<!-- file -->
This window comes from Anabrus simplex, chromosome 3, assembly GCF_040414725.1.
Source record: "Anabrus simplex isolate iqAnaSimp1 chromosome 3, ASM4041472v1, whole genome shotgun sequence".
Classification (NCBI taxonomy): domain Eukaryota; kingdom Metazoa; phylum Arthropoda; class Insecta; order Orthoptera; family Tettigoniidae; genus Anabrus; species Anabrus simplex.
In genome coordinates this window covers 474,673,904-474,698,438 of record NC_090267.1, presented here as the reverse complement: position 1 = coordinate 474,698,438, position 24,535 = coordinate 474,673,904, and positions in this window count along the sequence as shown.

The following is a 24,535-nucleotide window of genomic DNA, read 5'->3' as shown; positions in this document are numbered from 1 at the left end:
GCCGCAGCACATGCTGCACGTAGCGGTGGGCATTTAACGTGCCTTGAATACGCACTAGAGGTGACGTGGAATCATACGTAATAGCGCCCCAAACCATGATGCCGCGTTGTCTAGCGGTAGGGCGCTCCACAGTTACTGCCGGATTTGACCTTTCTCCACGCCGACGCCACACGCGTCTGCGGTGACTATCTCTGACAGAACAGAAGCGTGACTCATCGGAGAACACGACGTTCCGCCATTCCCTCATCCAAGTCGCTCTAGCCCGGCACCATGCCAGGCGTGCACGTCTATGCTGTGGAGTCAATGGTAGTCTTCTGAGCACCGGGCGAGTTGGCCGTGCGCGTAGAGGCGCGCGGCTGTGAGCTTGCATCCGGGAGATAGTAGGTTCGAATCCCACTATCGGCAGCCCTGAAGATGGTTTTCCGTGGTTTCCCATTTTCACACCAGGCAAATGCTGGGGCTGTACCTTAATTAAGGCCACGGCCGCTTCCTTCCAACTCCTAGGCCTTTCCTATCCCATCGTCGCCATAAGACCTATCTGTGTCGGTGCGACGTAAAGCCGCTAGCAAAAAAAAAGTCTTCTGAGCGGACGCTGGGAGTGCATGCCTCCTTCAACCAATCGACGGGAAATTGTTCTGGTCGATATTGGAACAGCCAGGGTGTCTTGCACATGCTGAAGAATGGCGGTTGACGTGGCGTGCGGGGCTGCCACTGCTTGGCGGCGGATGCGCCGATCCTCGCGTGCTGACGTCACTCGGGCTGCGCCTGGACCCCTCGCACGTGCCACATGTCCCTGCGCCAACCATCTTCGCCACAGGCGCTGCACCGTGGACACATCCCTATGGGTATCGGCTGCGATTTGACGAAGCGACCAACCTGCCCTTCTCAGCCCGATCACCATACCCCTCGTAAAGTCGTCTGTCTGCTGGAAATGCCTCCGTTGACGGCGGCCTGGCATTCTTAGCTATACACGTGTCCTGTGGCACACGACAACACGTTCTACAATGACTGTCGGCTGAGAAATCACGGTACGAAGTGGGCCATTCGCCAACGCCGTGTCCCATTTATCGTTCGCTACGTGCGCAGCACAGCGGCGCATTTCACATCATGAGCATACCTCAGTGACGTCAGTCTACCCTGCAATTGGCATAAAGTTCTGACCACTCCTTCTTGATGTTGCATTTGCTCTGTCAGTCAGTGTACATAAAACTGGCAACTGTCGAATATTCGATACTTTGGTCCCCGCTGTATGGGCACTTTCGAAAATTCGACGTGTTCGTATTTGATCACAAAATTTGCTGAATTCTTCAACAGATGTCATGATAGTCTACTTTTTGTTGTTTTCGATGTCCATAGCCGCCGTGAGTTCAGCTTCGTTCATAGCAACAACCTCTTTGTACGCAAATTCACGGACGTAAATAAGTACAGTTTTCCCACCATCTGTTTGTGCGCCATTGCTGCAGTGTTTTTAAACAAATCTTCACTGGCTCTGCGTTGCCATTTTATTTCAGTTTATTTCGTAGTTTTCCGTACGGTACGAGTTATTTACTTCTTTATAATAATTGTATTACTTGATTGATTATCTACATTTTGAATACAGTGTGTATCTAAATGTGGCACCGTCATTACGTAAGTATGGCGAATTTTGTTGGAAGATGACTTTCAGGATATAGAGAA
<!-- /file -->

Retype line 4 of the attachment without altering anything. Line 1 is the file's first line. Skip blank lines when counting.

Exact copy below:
In genome coordinates this window covers 474,673,904-474,698,438 of record NC_090267.1, presented here as the reverse complement: position 1 = coordinate 474,698,438, position 24,535 = coordinate 474,673,904, and positions in this window count along the sequence as shown.